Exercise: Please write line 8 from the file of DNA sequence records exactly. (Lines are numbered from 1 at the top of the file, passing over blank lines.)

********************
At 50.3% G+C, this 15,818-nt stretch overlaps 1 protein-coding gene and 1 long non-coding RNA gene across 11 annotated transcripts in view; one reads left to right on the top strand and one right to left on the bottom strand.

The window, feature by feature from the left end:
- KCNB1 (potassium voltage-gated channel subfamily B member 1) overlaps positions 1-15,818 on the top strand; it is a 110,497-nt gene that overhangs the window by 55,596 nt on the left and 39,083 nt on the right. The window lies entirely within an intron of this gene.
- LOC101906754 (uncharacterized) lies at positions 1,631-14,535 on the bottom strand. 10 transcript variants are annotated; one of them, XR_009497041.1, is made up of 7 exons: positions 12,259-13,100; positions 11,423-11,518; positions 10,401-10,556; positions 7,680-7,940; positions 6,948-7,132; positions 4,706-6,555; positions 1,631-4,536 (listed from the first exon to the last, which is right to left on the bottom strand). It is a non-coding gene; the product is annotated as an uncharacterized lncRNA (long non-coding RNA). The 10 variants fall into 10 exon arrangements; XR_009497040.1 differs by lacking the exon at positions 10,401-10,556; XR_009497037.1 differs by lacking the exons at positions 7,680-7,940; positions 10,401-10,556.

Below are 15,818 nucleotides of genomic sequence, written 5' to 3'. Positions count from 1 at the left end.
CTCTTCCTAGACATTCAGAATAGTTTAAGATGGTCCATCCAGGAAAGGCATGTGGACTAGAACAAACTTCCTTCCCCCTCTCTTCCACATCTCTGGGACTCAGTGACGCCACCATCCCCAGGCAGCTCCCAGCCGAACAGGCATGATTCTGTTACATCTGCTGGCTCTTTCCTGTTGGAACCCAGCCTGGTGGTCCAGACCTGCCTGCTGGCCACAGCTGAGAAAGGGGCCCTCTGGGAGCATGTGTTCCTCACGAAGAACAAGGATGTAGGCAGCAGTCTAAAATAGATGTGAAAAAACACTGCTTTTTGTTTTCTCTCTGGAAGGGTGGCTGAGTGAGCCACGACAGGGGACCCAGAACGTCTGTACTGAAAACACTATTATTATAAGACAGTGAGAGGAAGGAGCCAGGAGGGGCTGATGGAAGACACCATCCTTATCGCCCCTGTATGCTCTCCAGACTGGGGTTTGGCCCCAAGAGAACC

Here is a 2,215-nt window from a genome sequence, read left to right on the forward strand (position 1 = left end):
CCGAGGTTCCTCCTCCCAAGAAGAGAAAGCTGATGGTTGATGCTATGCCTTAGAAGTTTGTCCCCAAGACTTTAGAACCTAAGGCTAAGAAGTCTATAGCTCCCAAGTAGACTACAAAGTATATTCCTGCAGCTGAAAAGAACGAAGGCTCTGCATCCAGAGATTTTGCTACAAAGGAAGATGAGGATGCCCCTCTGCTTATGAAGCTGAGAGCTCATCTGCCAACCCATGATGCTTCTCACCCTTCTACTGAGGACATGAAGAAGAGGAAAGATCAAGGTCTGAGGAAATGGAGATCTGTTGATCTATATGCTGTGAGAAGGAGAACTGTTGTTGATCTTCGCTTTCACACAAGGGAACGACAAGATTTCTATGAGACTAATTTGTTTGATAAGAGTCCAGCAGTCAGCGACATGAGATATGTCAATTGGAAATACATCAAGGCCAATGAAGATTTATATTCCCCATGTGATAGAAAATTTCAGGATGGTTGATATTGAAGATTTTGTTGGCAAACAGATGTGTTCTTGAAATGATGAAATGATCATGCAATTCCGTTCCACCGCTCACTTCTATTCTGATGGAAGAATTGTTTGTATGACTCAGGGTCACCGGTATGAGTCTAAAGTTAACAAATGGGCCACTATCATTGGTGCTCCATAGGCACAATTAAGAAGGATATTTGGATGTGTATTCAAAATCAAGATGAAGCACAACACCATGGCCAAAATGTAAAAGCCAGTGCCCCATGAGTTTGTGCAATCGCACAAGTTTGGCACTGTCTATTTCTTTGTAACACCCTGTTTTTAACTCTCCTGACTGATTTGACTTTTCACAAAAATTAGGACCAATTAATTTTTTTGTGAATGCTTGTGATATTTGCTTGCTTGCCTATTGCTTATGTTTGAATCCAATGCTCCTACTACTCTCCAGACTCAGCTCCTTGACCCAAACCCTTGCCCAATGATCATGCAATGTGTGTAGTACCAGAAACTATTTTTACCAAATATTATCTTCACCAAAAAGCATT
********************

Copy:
CCGAGGTTCCTCCTCCCAAGAAGAGAAAGCTGATGGTTGATGCTATGCCTTAGAAGTTTGTCCCCAAGACTTTAGAACCTAAGGCTAAGAAGTCTATAGCTCCCAAGTAGACTACAAAGTATATTCCTGCAGCTGAAAAGAACGAAGGCTCTGCATCCAGAGATTTTGCTACAAAGGAAGATGAGGATGCCCCTCTGCTTATGAAGCTGAGAGCTCATCTGCCAACCCATGATGCTTCTCACCCTTCTACTGAGGACATGAAGAAGAGGAAAGATCAAGGTCTGAGGAAATGGAGATCTGTTGATCTATATGCTGTGAGAAGGAGAACTGTTGTTGATCTTCGCTTTCACACAAGGGAACGACAAGATTTCTATGAGACTAATTTGTTTGATAAGAGTCCAGCAGTCAGCGACATGAGATATGTCAATTGGAAATACATCAAGGCCAATGAAGATTTATATTCCCCATGTGATAGAAAATTTCAGGATGGTTGATATTGAAGATTTTGTTGGCAAACAGATGTGTTCTTGAAATGATGAAATGATCATGCAATTCCGTTCCACCGCTCACTTCTATTCTGATGGAAGAATTGTTTGTATGACTCAGGGTCACCGGTATGAGTCTAAAGTTAACAAATGGGCCACTATCATTGGTGCTCCATAGGCACAATTAAGAAGGATATTTGGATGTGTATTCAAAATCAAGATGAAGCACAACACCATGGCCAAAATGTAAAAGCCAGTGCCCCATGAGTTTGTGCAATCGCACAAGTTTGGCACTGTCTATTTCTTTGTAACACCCTGTTTTTAACTCTCCTGACTGATTTGACTTTTCACAAAAATTAGGACCAATTAATTTTTTTGTGAATGCTTGTGATATTTGCTTGCTTGCCTATTGCTTATGTTTGAATCCAATGCTCCTACTACTCTCCAGACTCAGCTCCTTGACCCAAACCCTTGCCCAATGATCATGCAATGTGTGTAGTACCAGAAACTATTTTTACCAAATATTATCTTCACCAAAAAGCATT